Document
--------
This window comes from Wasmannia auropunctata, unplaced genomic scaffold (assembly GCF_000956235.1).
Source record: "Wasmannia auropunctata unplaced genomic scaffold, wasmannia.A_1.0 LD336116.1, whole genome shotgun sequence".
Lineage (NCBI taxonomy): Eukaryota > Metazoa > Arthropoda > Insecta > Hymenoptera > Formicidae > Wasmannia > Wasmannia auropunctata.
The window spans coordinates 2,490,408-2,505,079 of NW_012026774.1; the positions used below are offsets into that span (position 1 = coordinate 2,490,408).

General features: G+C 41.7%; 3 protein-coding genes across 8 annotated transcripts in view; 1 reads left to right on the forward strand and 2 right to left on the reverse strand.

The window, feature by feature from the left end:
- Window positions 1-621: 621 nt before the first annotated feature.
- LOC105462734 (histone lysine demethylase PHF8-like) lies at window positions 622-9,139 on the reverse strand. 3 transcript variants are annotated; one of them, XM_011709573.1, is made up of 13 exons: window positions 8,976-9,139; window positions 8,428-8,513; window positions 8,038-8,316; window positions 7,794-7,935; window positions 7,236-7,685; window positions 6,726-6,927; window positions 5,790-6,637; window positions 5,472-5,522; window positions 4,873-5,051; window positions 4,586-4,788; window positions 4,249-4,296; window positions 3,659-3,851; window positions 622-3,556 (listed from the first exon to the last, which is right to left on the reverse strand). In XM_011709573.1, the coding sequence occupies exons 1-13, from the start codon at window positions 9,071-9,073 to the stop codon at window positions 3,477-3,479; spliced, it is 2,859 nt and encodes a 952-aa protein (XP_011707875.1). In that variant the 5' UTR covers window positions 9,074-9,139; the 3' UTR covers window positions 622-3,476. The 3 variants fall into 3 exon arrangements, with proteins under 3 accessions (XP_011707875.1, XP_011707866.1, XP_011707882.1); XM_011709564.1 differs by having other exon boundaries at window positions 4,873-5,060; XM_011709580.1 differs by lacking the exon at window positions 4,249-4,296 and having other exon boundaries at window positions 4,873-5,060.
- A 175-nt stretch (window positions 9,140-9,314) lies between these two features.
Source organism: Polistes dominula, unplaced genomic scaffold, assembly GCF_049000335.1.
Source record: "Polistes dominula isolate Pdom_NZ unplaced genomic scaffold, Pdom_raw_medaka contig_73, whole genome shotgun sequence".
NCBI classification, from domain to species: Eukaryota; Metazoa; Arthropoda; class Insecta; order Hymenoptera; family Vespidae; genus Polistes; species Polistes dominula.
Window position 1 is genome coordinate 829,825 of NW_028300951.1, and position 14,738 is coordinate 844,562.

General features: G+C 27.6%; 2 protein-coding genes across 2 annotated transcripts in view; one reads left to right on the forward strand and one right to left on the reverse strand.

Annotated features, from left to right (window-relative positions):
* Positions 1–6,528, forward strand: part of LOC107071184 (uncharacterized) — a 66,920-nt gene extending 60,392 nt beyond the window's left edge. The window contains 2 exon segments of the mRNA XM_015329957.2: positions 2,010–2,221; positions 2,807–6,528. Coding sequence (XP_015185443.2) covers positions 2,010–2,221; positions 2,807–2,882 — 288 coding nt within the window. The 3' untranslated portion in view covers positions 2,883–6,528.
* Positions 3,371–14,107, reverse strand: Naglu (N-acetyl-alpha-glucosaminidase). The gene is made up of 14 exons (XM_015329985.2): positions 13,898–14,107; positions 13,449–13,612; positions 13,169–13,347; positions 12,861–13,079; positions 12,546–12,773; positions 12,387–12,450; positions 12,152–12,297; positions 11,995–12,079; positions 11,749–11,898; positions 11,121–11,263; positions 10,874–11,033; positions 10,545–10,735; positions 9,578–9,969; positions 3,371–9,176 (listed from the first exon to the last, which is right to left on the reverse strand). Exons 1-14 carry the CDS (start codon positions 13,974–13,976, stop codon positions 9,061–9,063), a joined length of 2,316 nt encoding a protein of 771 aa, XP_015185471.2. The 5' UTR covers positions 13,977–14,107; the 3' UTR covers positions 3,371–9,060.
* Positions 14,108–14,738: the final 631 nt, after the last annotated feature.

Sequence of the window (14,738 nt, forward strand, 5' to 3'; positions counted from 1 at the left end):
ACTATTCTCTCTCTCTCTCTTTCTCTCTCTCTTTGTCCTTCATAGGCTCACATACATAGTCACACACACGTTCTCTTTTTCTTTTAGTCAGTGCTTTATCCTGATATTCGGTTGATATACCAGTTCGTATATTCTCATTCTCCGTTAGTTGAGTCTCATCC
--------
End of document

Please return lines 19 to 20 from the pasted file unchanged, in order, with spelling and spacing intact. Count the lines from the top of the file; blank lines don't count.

Sequence of the window (14,738 nt, forward strand, 5' to 3'; positions counted from 1 at the left end):
ACTATTCTCTCTCTCTCTCTTTCTCTCTCTCTTTGTCCTTCATAGGCTCACATACATAGTCACACACACGTTCTCTTTTTCTTTTAGTCAGTGCTTTATCCTGATATTCGGTTGATATACCAGTTCGTATATTCTCATTCTCCGTTAGTTGAGTCTCATCC